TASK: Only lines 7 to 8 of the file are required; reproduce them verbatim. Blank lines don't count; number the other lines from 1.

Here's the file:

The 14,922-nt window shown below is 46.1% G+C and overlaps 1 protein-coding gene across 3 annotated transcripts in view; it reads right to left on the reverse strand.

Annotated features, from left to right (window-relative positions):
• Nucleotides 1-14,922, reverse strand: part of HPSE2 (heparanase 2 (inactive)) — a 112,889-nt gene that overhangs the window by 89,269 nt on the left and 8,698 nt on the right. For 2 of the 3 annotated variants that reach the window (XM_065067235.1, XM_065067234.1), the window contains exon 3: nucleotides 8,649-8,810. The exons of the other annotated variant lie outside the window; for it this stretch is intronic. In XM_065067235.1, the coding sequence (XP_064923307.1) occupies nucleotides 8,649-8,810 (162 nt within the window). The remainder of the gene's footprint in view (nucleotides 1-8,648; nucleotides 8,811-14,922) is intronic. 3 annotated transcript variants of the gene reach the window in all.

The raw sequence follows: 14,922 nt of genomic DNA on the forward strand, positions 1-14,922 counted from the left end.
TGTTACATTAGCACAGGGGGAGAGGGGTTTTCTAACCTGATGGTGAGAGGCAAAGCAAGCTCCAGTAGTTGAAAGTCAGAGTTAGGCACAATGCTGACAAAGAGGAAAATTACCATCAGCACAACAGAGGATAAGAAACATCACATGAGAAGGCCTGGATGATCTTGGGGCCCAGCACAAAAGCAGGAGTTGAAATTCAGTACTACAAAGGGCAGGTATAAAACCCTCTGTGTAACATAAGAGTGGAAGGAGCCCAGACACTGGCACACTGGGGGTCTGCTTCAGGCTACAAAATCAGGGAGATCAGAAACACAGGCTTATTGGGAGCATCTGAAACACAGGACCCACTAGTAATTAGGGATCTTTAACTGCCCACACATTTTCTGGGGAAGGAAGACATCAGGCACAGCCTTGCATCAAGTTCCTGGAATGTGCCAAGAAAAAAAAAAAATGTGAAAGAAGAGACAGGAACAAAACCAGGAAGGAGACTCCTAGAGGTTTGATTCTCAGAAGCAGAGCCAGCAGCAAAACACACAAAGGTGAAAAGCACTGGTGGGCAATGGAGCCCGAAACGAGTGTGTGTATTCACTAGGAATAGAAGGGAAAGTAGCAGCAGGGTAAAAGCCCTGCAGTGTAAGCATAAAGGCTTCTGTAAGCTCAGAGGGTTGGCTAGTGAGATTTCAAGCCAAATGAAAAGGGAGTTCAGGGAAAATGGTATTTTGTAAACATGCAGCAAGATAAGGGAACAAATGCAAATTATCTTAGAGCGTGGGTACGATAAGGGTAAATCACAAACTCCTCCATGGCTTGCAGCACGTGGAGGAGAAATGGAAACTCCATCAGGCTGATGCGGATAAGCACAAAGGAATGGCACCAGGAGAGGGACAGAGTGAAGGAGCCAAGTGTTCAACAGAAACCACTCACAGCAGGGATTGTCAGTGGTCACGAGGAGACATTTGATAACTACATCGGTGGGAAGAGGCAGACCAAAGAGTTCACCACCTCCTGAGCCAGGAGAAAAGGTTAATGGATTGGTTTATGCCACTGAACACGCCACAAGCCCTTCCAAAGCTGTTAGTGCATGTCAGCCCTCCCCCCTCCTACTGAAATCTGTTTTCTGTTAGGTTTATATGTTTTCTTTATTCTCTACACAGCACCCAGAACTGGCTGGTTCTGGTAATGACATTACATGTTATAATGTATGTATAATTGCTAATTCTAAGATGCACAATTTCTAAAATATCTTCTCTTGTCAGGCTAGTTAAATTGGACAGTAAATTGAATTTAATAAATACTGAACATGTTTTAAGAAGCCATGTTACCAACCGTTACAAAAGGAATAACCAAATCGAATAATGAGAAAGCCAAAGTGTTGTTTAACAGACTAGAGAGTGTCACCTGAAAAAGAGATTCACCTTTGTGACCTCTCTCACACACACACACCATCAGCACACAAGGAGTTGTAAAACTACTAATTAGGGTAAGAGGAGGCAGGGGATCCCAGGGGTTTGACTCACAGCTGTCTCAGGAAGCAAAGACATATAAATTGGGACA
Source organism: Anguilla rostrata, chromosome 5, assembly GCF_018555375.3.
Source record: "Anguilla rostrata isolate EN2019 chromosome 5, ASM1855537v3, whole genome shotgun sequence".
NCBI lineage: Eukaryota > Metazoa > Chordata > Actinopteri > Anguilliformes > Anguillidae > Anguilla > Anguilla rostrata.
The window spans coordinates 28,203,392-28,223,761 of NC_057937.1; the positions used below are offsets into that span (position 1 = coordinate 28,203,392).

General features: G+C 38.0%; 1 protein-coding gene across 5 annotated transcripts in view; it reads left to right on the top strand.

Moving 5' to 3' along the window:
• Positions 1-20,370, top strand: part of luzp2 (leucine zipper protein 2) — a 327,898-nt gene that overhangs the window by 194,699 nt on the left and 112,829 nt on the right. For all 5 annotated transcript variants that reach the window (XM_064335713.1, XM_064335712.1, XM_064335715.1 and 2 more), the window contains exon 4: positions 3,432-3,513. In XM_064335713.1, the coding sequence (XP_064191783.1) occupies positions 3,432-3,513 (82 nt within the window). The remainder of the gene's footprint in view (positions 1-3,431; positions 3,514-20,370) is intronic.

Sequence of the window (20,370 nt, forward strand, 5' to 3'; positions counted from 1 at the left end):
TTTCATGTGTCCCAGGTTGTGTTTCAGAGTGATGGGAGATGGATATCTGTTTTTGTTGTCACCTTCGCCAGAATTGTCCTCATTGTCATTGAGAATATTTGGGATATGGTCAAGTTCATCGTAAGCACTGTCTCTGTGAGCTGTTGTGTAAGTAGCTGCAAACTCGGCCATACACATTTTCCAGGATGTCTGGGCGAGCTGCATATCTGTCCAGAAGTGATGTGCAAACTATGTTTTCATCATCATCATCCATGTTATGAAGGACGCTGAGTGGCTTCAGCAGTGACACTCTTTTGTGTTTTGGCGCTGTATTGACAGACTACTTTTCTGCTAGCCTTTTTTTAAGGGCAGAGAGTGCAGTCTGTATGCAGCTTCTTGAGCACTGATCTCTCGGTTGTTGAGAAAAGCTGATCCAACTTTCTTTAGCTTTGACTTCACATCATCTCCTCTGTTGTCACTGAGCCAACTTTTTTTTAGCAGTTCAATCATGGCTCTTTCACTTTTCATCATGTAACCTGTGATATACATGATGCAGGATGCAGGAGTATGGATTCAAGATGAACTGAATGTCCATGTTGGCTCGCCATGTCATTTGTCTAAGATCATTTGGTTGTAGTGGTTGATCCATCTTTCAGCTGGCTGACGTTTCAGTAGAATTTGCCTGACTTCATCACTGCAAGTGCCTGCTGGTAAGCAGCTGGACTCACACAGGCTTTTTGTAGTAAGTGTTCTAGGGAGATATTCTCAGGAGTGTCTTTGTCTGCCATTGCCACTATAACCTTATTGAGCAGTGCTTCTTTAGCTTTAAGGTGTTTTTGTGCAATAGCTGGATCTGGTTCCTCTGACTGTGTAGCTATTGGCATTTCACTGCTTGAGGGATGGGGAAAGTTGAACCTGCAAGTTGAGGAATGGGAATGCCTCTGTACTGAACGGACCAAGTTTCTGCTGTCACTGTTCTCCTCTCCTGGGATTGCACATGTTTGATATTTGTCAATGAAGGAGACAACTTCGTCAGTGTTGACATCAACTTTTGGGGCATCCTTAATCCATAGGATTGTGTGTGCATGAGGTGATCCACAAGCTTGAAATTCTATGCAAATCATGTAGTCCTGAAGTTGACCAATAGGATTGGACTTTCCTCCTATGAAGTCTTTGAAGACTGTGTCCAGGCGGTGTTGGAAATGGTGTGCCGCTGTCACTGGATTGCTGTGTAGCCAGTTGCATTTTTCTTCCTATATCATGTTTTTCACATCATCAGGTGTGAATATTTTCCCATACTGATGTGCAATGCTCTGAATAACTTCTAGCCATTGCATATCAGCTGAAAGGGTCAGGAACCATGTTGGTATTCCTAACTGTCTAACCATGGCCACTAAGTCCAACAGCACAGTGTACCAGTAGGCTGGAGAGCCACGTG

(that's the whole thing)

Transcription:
Source record: "Anguilla rostrata isolate EN2019 chromosome 5, ASM1855537v3, whole genome shotgun sequence".
NCBI lineage: Eukaryota > Metazoa > Chordata > Actinopteri > Anguilliformes > Anguillidae > Anguilla > Anguilla rostrata.